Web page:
By Joseph Tsidulko
By Patrick Range McDonald
By David Futch
By Hillel Aron
By Dennis Romero
By Jill Stewart
By Dennis Romero
By Dennis Romero
|Photo by Walt Weis|
As deranged Vietnam vet Manuel Babbitt slipped into oblivion Tuesday inside San Quentin’s death chamber, his execution meant different things to different people: a cold and futile night for protesters demonstrating outside the prison walls against the death penalty; the taste of justice for those across the state who saw another convicted killer finally meet his judgment day; a campaign promise kept for Governor Gray Davis, who rebuffed pleas from liberals and military men to spare Babbitt’s life.
But for Bonnie Bobit, a 42-year-old Roman Catholic from the South Bay, Babbitt’s taking the executioner’s needle meant little more than changing a brief line on Page 60 of her grim, gripping annual compendium, Death Row.
"Oh yeah, Manny’s been in the book quite a while," Bobit notes during a phone conversation just hours before the execution, her manner betraying just a hint of glee. "But our good governor is about to erase him from our pages."
In a nation obsessed with crime, in an Internet era of stats and facts about even the most mundane topics, Bobit seems to have found a winning combination. Sort of like the sports agate pages, but think Manson instead of McGwire.
The current edition of the book, published last year, offers a "complete roster" of all 3,392 inmates who are (or were) on death row, as well as a listing of the more than 400 inmates executed in the United States since 1976.
It’s a virtual Who’s Who of the condemned; brief bios, photographs and crime descriptions accompany many of the listings. The notorious are all accounted for, from Riverside serial killer William Lester Suff (convicted of 12 murders and suspected of 22 others) to "Night Stalker" Richard Ramirez to "Black Widow" Judias Buenoano (who poisoned her husband, a son and a boyfriend).
As one flips through the pages, the mug shots of those waiting to die contrast with the slick cover of the book –- this issue features a hand lifting up a long, loaded syringe. Many of the inmates are smiling, some tauntingly, others in a bizarre "Hi, Mom!" style. One guy is wearing a neck brace, looking like an ad for a personal-injury lawyer. Others defiantly mad-dog the camera. A few appear to be crying.
Then there are the facts, cold, hard and broken down. Race, gender, age, manner of execution, jurisdiction of execution, last words, last meals and on and on. Methodical, unrelenting and, well, interesting.
Some of these convicts get just a single line; others get a several-hundred-word profile of crime and prosecution. Babbitt ranks somewhere in the middle, three lines noting that he was sentenced to die for the beating death of 78-year-old Leah Schendel.
Florida high school history teacher Bill Hayes is a main source of information behind the book. The former military police officer became fascinated with death row in the mid-1960s, and ended up a virtual encyclopedia of American capital punishment. Hayes says everyone from CNN to HBO to the Justice Department has consulted him.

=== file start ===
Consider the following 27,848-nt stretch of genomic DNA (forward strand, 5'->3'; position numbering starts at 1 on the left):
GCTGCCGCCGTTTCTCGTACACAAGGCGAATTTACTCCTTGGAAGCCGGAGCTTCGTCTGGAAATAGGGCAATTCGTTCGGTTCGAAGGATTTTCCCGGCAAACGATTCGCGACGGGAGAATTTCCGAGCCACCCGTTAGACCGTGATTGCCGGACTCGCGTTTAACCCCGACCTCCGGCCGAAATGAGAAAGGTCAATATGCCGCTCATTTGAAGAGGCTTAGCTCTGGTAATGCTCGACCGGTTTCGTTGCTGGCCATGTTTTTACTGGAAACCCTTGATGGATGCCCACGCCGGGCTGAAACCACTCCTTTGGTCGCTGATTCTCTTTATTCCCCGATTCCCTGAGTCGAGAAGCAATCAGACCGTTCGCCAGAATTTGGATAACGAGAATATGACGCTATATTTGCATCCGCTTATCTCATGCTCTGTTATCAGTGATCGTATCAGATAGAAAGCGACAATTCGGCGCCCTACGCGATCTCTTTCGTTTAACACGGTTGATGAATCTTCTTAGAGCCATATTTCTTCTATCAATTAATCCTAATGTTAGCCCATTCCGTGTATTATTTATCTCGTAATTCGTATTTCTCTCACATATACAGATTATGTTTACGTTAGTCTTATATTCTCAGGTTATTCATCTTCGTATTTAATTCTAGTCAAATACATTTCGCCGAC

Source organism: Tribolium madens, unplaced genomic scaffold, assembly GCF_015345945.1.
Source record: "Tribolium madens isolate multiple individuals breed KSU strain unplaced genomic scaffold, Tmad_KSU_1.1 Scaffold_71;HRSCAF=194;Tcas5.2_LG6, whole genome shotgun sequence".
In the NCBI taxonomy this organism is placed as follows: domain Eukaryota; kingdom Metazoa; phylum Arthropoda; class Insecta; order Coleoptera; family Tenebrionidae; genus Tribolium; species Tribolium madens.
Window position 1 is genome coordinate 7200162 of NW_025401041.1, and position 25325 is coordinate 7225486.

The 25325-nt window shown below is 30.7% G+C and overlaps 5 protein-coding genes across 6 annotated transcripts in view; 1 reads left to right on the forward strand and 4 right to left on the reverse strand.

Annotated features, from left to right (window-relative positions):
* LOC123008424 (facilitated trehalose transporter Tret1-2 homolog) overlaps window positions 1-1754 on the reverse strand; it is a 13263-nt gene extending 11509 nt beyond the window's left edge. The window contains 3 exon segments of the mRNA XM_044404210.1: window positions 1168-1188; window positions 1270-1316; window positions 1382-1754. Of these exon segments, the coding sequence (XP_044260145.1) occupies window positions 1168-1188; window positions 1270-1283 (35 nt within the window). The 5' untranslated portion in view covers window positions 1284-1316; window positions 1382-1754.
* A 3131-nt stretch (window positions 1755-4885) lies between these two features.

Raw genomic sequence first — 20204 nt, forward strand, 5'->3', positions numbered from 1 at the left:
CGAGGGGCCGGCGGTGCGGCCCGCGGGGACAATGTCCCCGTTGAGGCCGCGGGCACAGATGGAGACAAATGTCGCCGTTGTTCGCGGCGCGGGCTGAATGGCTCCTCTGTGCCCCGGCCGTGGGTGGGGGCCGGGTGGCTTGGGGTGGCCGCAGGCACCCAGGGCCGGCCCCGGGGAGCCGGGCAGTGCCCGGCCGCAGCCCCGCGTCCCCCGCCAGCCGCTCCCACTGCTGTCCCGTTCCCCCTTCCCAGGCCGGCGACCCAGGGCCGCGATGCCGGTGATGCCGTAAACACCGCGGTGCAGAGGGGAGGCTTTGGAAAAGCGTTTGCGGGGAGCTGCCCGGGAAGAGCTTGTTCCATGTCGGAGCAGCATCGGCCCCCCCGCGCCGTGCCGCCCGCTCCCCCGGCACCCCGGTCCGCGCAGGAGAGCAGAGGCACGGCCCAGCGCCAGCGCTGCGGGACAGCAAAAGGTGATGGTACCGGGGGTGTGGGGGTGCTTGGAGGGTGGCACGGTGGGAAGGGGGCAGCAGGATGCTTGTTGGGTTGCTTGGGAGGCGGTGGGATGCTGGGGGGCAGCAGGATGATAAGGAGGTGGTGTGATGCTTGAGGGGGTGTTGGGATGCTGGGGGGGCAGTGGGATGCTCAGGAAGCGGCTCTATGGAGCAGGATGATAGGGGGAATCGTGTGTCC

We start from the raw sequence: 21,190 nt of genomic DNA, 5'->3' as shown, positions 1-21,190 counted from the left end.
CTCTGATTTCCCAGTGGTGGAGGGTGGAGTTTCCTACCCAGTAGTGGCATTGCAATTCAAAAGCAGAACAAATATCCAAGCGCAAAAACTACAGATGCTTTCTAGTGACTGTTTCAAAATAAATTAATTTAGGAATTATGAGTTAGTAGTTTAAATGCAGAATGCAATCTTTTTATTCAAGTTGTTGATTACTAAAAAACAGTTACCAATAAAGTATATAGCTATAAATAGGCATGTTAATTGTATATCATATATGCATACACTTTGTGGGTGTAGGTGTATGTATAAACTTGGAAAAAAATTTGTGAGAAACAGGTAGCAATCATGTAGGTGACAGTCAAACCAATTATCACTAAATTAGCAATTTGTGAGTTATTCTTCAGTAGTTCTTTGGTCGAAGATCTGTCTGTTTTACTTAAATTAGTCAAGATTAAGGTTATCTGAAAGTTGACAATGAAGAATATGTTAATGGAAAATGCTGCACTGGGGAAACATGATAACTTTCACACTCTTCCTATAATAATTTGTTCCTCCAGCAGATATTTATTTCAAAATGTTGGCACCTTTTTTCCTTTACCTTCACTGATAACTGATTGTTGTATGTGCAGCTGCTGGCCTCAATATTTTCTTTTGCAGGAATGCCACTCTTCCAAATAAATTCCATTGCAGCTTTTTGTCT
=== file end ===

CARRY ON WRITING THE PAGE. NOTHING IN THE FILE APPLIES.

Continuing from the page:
Toss him a question on the topic, any question.
How many people are there on death row?
"As of last night, 3,544, with a good possibility of two executions in the next 24 hours."
How many people have been executed by firing squad?
"Three hundred and forty, plus another nine who were hung, then shot."
When was the last woman executed by firing squad?
"There wasn’t, at least not officially, dating back to the 1600s."
There’s hanging, electrocution, firing squad, gas and lethal injection; what other sanctioned forms of execution have been used in the United States?
"Gibbeting, pressing and the wheel. If you were gibbeted, they basically tied you up and left you to die. If you were pressed, they put a door on top of you and then piled stones on top of the door until you were crushed to death. People who got the wheel were strapped to a large barrel and stretched until they suffocated."
According to Hayes, gibbeting occurred up through the late 1700s and early 1800s, after the constitutional ban on "cruel and unusual" punishments. Then again, most of those gibbeted were slaves (i.e., extraconstitutional people), as well as a few whites who were involved in slave revolts.
"They wanted to set an example," Hayes explains.Death Rowturned out to be a perfect vehicle for Hayes’ research, though the annual, now heading into its ninth year, almost died faster than most death-row inmates.
Bobit says the periodical was something of a rough gem when she first discovered it two years ago. At the time, Bobit was editing Nails, a trade magazine for manicurists, at her father’s Torrance-based publishing house.
The firm had purchased Police magazine, bringing to 21 a roster of trade titles ranging from Automotive Fleet to Limousine and Chauffeur. Death Row came with the deal, thrown in perhaps more as an afterthought than a sweetener. No one at Bobit Publishing was sure what to do with the small novelty title.
"We really just fell into the book. It was supposed to be a circulation promo for our readership of law-enforcement agents, prosecutors and lawyers," Bobit says. "But no one was sure we should even keep it alive. It was a real dark horse. But I was intrigued with it, so I thought we’d give it one shot and see what happened."